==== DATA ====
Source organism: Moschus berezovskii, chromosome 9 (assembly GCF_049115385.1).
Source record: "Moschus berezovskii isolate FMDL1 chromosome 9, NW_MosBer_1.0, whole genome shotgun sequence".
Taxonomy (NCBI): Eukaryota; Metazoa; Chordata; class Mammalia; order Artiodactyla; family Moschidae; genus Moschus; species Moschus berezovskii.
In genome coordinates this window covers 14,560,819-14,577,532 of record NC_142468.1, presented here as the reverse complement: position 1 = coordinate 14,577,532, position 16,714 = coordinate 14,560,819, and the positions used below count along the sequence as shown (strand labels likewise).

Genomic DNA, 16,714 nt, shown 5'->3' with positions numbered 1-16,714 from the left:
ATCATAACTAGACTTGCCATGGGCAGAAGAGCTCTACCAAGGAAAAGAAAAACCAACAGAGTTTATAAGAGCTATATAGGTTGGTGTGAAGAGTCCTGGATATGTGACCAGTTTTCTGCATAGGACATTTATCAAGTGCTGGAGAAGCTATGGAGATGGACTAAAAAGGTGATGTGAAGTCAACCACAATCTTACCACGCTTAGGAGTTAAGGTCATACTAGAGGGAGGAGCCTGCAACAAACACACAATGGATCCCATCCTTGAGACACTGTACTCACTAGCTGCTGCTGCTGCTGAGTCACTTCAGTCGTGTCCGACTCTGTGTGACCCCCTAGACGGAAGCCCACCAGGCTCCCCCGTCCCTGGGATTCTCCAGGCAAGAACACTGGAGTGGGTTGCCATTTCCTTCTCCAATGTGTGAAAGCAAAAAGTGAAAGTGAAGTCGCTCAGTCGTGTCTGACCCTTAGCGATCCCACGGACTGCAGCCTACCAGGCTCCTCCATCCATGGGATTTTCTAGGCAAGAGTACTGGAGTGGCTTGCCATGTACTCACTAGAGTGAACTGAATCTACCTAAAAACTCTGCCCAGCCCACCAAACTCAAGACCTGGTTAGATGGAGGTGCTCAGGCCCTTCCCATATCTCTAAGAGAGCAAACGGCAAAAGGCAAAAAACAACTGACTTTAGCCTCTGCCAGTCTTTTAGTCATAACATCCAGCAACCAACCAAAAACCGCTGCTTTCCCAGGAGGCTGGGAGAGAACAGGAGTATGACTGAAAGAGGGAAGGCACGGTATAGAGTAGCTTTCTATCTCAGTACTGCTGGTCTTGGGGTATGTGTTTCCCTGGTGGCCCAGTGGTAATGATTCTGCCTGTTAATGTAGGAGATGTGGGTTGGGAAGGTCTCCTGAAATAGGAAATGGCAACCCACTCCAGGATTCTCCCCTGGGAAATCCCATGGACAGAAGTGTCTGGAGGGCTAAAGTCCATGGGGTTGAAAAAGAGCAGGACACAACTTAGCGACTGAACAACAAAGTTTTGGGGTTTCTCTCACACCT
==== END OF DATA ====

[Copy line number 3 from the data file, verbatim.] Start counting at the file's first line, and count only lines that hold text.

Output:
Taxonomy (NCBI): Eukaryota; Metazoa; Chordata; class Mammalia; order Artiodactyla; family Moschidae; genus Moschus; species Moschus berezovskii.